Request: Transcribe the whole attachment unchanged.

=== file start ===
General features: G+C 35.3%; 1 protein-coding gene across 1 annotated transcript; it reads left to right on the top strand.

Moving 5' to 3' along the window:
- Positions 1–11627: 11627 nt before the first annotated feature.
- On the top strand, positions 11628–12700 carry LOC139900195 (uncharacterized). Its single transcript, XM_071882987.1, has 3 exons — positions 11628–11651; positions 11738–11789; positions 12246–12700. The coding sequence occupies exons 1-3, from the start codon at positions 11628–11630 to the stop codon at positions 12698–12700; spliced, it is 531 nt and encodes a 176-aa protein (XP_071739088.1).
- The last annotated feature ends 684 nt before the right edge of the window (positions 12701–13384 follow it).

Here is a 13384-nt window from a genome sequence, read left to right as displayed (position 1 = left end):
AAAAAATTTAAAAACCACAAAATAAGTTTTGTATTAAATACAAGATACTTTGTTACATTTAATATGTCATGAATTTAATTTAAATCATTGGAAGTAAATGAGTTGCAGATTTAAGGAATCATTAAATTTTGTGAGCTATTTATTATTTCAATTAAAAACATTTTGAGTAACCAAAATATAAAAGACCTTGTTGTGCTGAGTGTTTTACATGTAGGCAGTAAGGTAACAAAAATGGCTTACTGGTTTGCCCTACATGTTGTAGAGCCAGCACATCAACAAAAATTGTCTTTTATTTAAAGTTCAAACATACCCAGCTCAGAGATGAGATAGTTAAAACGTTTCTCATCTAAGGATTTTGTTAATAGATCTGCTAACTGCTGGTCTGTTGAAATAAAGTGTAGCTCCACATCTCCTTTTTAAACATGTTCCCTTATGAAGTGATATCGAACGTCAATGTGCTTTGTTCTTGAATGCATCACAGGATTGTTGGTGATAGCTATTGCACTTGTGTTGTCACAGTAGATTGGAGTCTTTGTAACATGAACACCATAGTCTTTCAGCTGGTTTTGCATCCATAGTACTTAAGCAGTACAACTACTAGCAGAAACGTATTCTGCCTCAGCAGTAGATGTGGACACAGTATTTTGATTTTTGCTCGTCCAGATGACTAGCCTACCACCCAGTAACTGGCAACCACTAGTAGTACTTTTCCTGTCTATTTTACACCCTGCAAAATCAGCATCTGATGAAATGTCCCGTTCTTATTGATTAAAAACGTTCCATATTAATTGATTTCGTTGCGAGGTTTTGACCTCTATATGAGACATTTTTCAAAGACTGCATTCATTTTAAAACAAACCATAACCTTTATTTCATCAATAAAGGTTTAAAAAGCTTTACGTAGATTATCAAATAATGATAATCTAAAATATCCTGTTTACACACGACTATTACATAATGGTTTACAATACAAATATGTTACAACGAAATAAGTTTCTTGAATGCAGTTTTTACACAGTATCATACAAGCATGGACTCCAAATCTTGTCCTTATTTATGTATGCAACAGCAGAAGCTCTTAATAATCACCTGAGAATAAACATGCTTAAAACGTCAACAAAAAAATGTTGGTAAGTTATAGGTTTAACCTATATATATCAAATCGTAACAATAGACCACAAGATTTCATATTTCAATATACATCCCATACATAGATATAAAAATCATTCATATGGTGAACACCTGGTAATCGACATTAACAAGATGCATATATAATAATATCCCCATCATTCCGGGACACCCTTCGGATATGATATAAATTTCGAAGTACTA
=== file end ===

General features: G+C 35.3%; 1 protein-coding gene across 1 annotated transcript; it reads left to right on the top strand.

Moving 5' to 3' along the window:
- Positions 1–11627: 11627 nt before the first annotated feature.
- On the top strand, positions 11628–12700 carry LOC139900195 (uncharacterized). Its single transcript, XM_071882987.1, has 3 exons — positions 11628–11651; positions 11738–11789; positions 12246–12700. The coding sequence occupies exons 1-3, from the start codon at positions 11628–11630 to the stop codon at positions 12698–12700; spliced, it is 531 nt and encodes a 176-aa protein (XP_071739088.1).
- The last annotated feature ends 684 nt before the right edge of the window (positions 12701–13384 follow it).

Here is a 13384-nt window from a genome sequence, read left to right as displayed (position 1 = left end):
AAAAAATTTAAAAACCACAAAATAAGTTTTGTATTAAATACAAGATACTTTGTTACATTTAATATGTCATGAATTTAATTTAAATCATTGGAAGTAAATGAGTTGCAGATTTAAGGAATCATTAAATTTTGTGAGCTATTTATTATTTCAATTAAAAACATTTTGAGTAACCAAAATATAAAAGACCTTGTTGTGCTGAGTGTTTTACATGTAGGCAGTAAGGTAACAAAAATGGCTTACTGGTTTGCCCTACATGTTGTAGAGCCAGCACATCAACAAAAATTGTCTTTTATTTAAAGTTCAAACATACCCAGCTCAGAGATGAGATAGTTAAAACGTTTCTCATCTAAGGATTTTGTTAATAGATCTGCTAACTGCTGGTCTGTTGAAATAAAGTGTAGCTCCACATCTCCTTTTTAAACATGTTCCCTTATGAAGTGATATCGAACGTCAATGTGCTTTGTTCTTGAATGCATCACAGGATTGTTGGTGATAGCTATTGCACTTGTGTTGTCACAGTAGATTGGAGTCTTTGTAACATGAACACCATAGTCTTTCAGCTGGTTTTGCATCCATAGTACTTAAGCAGTACAACTACTAGCAGAAACGTATTCTGCCTCAGCAGTAGATGTGGACACAGTATTTTGATTTTTGCTCGTCCAGATGACTAGCCTACCACCCAGTAACTGGCAACCACTAGTAGTACTTTTCCTGTCTATTTTACACCCTGCAAAATCAGCATCTGATGAAATGTCCCGTTCTTATTGATTAAAAACGTTCCATATTAATTGATTTCGTTGCGAGGTTTTGACCTCTATATGAGACATTTTTCAAAGACTGCATTCATTTTAAAACAAACCATAACCTTTATTTCATCAATAAAGGTTTAAAAAGCTTTACGTAGATTATCAAATAATGATAATCTAAAATATCCTGTTTACACACGACTATTACATAATGGTTTACAATACAAATATGTTACAACGAAATAAGTTTCTTGAATGCAGTTTTTACACAGTATCATACAAGCATGGACTCCAAATCTTGTCCTTATTTATGTATGCAACAGCAGAAGCTCTTAATAATCACCTGAGAATAAACATGCTTAAAACGTCAACAAAAAAATGTTGGTAAGTTATAGGTTTAACCTATATATATCAAATCGTAACAATAGACCACAAGATTTCATATTTCAATATACATCCCATACATAGATATAAAAATCATTCATATGGTGAACACCTGGTAATCGACATTAACAAGATGCATATATAATAATATCCCCATCATTCCGGGACACCCTTCGGATATGATATAAATTTCGAAGTACTA